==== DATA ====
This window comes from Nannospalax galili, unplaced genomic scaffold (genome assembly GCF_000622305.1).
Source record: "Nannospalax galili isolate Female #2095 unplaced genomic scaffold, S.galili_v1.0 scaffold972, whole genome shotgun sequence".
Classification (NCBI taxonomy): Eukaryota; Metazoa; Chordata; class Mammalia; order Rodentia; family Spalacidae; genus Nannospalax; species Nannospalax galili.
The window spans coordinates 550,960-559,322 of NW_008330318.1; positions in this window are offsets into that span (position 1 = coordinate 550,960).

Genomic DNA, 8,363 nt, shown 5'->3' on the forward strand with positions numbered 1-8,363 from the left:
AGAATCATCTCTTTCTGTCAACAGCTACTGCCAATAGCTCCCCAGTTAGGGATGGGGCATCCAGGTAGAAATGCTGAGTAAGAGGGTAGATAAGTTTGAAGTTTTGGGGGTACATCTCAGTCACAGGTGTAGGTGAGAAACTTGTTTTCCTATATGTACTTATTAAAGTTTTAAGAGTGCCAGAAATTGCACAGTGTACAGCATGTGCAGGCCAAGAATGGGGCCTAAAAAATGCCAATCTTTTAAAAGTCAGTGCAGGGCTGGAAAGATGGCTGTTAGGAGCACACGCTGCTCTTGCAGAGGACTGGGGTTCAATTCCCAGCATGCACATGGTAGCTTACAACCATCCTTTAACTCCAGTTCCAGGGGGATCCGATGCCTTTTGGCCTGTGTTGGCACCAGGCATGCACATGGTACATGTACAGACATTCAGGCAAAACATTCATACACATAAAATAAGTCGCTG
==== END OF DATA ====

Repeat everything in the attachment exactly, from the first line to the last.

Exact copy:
This window comes from Nannospalax galili, unplaced genomic scaffold (genome assembly GCF_000622305.1).
Source record: "Nannospalax galili isolate Female #2095 unplaced genomic scaffold, S.galili_v1.0 scaffold972, whole genome shotgun sequence".
Classification (NCBI taxonomy): Eukaryota; Metazoa; Chordata; class Mammalia; order Rodentia; family Spalacidae; genus Nannospalax; species Nannospalax galili.
The window spans coordinates 550,960-559,322 of NW_008330318.1; positions in this window are offsets into that span (position 1 = coordinate 550,960).

Genomic DNA, 8,363 nt, shown 5'->3' on the forward strand with positions numbered 1-8,363 from the left:
AGAATCATCTCTTTCTGTCAACAGCTACTGCCAATAGCTCCCCAGTTAGGGATGGGGCATCCAGGTAGAAATGCTGAGTAAGAGGGTAGATAAGTTTGAAGTTTTGGGGGTACATCTCAGTCACAGGTGTAGGTGAGAAACTTGTTTTCCTATATGTACTTATTAAAGTTTTAAGAGTGCCAGAAATTGCACAGTGTACAGCATGTGCAGGCCAAGAATGGGGCCTAAAAAATGCCAATCTTTTAAAAGTCAGTGCAGGGCTGGAAAGATGGCTGTTAGGAGCACACGCTGCTCTTGCAGAGGACTGGGGTTCAATTCCCAGCATGCACATGGTAGCTTACAACCATCCTTTAACTCCAGTTCCAGGGGGATCCGATGCCTTTTGGCCTGTGTTGGCACCAGGCATGCACATGGTACATGTACAGACATTCAGGCAAAACATTCATACACATAAAATAAGTCGCTG